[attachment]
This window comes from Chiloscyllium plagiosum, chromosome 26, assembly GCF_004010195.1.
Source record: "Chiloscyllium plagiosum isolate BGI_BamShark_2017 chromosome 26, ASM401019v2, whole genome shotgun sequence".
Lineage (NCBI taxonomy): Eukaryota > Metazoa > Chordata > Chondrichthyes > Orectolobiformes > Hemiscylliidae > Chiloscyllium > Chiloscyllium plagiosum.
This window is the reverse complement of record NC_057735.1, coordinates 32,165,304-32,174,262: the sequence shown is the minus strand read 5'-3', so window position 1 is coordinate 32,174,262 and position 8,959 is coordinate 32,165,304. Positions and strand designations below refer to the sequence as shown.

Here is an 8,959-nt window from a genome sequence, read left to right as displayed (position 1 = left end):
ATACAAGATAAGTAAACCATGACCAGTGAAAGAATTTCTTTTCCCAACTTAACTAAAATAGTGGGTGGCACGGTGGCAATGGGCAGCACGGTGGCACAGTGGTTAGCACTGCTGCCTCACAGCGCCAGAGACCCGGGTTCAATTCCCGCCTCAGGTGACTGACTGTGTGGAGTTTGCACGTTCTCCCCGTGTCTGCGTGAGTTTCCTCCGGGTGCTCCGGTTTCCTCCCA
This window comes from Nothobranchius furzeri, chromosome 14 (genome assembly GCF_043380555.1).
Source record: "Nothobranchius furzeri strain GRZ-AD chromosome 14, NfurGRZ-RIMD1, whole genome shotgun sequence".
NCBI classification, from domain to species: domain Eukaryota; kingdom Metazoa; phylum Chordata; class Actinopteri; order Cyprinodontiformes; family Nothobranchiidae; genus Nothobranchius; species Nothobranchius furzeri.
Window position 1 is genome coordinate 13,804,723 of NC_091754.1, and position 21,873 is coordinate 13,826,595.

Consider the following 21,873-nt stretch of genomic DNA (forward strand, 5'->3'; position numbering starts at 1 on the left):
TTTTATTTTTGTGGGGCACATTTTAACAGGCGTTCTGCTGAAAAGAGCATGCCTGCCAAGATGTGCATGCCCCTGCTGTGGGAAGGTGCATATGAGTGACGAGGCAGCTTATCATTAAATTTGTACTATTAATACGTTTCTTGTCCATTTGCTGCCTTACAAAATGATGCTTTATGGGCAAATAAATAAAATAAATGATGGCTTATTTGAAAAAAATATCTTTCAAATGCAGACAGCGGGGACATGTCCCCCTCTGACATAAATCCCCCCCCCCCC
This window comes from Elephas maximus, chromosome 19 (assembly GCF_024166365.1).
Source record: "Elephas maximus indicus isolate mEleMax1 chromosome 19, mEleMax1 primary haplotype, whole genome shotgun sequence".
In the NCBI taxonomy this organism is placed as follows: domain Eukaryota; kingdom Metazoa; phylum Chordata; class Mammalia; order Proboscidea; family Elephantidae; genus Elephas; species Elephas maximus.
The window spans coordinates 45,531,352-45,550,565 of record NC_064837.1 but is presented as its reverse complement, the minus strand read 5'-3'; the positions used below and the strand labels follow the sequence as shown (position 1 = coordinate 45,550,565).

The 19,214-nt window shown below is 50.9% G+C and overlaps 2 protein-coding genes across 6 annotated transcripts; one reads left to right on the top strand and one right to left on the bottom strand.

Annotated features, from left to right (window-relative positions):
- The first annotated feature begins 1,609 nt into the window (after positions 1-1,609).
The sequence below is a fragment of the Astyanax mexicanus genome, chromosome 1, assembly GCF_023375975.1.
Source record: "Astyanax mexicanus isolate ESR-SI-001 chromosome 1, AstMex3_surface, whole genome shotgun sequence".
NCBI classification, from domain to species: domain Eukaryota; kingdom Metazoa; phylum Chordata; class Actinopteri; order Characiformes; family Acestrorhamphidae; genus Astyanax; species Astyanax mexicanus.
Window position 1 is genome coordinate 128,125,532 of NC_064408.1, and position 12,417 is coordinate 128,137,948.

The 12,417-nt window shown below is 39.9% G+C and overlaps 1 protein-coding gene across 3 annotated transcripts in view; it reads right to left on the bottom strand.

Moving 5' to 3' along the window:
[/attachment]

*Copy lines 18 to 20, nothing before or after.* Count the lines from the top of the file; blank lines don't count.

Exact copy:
Annotated features, from left to right (window-relative positions):
- The first annotated feature begins 1,609 nt into the window (after positions 1-1,609).
The sequence below is a fragment of the Astyanax mexicanus genome, chromosome 1, assembly GCF_023375975.1.